news + views + events
Back
What Happens When a Franchise Agreement Ends - Part Three: Rescission

In our previous posts, we reviewed restrictive covenants and cancellation rights under franchise laws. In a recent decision of the Ontario Court of Appeal, the dispute focused on the right of rescission. As the court put it, the case of Caffé Demetre Franchising Corp. v. 2249027 Ontario Inc.,
2015 ONCA 258 “is another case from the franchise world involving whether the franchisor met its disclosure obligations….”

Specifically, the franchisee complained that the franchisor’s disclosure document was deficient -­ so deficient, in fact, that it entitled the franchisee to rescind the franchise agreement. In the disclosure document, the franchisor failed to disclose ongoing litigation commenced by the franchisor against a competitor. Was this failure a material deficiency giving rise to a right of rescission?

A disclosure document must disclose “all material facts.” A material fact is described in the legislation as any information about the business or operations of the franchisor, or about the franchise system “that would reasonably be expected to have a significant effect on the value or price of the franchise to be granted or the decision to acquire the franchise.”

The Court in Caffé Demetre Franchising Corp. decided that the failure to disclose the franchisor’s litigation was a deficiency but not “sufficiently significant” that the franchisee was entitled to a right of rescission. To qualify as a deficiency that gives rise to a right of rescission, the disclosure document must suffer from “stark and material deficiencies,” such that a Court can conclude that it amounts to no disclosure at all. It is worth noting that the court was clear that litigation must be disclosed if it falls within the description contained in s. 2(5) of the Ontario regulations (the equivalent in Alberta is the Franchises Regulation, Alta Reg 240/1995), which mandates disclosure of any past or pending lawsuit or court order which involves allegations of “misrepresentation, unfair or deceptive business practices,” including a failure to provide proper franchise disclosure. If the litigation in question involved any of these issues, then the decision would have been different.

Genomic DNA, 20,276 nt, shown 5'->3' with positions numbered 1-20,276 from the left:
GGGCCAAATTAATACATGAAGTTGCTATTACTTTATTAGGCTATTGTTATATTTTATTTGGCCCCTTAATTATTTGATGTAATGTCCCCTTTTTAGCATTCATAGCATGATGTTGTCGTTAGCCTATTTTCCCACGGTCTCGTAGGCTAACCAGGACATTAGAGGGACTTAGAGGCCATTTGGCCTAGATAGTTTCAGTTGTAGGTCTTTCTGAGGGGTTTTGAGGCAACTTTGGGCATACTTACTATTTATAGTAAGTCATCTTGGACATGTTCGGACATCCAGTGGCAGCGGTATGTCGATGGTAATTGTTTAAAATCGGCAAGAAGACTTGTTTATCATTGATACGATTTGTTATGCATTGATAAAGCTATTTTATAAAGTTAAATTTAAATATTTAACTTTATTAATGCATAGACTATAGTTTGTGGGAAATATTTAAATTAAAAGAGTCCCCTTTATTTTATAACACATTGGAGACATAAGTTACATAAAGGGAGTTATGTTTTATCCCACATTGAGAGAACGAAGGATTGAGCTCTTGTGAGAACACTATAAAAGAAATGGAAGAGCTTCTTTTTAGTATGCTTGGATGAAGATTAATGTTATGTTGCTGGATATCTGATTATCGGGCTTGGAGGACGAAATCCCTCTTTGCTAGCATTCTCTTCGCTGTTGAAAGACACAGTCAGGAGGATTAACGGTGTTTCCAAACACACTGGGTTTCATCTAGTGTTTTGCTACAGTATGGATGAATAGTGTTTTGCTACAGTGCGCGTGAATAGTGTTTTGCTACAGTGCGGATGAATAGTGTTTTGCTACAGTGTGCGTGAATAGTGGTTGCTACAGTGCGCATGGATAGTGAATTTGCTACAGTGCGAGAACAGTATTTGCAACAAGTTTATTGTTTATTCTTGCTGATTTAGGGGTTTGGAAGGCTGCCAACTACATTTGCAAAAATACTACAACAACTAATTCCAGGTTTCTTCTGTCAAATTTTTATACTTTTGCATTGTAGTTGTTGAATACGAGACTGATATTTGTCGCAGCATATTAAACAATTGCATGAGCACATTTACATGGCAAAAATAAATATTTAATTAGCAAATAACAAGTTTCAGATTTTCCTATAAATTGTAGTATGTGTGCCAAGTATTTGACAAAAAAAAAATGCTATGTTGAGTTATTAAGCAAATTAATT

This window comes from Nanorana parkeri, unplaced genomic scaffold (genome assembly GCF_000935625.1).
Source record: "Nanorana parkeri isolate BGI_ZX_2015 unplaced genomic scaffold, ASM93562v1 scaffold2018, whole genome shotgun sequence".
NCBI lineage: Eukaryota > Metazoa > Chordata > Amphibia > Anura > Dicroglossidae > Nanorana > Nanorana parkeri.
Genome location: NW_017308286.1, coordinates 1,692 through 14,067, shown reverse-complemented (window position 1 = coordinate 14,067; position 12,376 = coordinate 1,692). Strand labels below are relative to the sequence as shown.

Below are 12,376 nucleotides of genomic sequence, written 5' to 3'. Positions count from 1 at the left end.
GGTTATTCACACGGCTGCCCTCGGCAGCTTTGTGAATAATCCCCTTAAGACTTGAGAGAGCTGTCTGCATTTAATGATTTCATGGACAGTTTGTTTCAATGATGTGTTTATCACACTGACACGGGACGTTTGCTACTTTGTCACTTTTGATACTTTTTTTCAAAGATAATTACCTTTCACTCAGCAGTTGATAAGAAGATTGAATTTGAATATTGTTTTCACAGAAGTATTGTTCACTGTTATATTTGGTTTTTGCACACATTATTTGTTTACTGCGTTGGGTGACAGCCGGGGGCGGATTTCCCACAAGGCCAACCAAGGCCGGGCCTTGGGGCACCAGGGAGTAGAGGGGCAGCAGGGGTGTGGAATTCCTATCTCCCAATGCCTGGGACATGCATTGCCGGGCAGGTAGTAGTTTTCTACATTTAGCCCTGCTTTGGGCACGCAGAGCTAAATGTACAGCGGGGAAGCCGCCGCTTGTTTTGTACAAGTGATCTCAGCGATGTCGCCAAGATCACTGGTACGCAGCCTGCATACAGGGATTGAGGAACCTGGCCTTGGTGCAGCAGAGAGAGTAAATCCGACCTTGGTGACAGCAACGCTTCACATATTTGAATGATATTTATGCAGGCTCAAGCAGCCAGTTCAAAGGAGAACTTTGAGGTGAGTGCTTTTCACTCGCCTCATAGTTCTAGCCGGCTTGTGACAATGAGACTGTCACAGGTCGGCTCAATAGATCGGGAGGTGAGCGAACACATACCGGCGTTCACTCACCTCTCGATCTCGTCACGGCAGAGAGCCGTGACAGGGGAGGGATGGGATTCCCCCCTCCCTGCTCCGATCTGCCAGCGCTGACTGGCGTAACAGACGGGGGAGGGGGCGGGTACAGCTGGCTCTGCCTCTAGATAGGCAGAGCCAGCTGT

What are the lessons? Franchisees should be very careful and conduct their own thorough investigations and due diligence before formalizing a franchise agreement, as even material deficiencies in the disclosure may not empower the franchisee to rescind the agreement. Of course, both parties should always seek appropriate legal advice when entering into and concluding franchising relationships in Alberta.

Services
Authors
,Lawyer, Trademark Agent, CLP
rstobbe@fieldlaw.com